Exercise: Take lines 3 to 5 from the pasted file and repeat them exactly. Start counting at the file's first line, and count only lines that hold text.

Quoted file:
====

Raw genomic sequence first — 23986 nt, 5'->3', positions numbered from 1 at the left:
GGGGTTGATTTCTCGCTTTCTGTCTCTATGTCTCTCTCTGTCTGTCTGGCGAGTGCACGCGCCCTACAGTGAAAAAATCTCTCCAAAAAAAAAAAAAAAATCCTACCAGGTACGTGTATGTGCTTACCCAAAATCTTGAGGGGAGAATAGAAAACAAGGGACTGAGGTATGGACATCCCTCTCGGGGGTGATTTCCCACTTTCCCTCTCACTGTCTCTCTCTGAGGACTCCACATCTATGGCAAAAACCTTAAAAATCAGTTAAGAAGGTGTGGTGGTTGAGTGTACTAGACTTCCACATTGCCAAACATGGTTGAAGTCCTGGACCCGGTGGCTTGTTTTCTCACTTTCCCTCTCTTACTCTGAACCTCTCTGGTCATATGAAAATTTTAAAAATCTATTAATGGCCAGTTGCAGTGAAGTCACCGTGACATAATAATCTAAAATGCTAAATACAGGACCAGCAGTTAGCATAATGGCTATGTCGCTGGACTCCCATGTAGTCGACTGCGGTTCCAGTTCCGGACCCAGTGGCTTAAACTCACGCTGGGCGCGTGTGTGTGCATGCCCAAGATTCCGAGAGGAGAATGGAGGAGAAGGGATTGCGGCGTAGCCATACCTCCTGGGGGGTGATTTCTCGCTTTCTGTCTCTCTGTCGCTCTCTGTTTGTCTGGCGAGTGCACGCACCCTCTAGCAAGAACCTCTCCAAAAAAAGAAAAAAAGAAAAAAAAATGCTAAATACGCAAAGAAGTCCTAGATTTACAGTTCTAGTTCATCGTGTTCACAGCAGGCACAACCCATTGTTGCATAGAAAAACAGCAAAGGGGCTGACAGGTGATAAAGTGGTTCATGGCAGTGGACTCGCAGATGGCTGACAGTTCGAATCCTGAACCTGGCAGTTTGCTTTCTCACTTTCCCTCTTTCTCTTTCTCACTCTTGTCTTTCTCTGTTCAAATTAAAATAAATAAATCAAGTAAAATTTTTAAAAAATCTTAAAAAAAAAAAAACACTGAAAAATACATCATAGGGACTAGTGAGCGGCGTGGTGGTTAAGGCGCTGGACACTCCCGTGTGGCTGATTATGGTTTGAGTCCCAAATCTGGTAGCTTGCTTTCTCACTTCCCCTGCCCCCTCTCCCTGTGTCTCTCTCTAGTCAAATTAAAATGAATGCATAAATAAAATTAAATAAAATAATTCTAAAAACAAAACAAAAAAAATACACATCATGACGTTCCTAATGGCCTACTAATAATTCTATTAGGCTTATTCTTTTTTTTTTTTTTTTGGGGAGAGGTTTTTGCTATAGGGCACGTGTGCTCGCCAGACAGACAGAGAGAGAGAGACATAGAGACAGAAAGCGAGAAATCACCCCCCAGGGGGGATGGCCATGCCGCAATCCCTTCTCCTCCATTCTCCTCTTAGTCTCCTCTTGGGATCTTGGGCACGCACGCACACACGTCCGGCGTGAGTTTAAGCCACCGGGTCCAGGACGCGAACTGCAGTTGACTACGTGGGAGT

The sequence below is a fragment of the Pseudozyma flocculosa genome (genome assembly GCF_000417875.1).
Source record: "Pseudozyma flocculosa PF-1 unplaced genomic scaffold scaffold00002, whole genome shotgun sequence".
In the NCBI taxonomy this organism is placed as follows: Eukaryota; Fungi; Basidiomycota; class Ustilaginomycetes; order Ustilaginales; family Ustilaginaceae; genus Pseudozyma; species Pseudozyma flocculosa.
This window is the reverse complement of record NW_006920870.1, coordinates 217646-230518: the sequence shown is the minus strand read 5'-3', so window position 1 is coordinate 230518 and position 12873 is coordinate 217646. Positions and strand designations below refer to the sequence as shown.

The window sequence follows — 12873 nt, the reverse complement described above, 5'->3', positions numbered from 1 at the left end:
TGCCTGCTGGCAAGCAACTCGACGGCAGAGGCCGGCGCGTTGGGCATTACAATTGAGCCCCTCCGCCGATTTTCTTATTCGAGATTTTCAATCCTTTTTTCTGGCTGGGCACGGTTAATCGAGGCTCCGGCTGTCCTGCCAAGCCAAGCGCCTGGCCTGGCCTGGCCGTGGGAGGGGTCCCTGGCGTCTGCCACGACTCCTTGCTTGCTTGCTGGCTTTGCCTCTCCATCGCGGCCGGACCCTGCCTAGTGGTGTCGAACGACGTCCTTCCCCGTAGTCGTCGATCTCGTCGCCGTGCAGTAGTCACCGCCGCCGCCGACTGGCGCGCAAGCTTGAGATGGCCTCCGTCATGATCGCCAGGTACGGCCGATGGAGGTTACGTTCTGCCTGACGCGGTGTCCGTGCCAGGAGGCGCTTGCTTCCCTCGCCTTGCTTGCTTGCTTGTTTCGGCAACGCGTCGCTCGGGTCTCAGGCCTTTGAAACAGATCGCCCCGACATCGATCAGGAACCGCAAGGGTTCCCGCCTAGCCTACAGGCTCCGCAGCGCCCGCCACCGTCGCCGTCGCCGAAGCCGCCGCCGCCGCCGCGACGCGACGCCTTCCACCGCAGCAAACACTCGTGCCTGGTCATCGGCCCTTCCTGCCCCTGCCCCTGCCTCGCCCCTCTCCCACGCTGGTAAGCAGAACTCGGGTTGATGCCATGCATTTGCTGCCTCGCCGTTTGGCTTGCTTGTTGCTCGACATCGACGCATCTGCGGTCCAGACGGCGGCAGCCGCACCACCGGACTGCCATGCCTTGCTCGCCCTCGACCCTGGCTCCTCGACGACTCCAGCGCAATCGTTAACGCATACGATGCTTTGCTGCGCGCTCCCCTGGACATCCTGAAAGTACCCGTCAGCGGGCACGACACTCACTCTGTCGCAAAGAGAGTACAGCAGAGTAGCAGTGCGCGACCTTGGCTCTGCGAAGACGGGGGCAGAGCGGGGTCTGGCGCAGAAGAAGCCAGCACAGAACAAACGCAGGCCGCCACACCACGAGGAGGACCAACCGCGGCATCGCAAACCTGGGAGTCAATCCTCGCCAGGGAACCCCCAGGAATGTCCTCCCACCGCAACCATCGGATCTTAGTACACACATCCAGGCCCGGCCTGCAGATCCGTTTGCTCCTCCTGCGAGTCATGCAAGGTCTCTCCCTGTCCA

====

The sequence below is a fragment of the Pseudozyma flocculosa genome (genome assembly GCF_000417875.1).
Source record: "Pseudozyma flocculosa PF-1 unplaced genomic scaffold scaffold00002, whole genome shotgun sequence".
In the NCBI taxonomy this organism is placed as follows: Eukaryota; Fungi; Basidiomycota; class Ustilaginomycetes; order Ustilaginales; family Ustilaginaceae; genus Pseudozyma; species Pseudozyma flocculosa.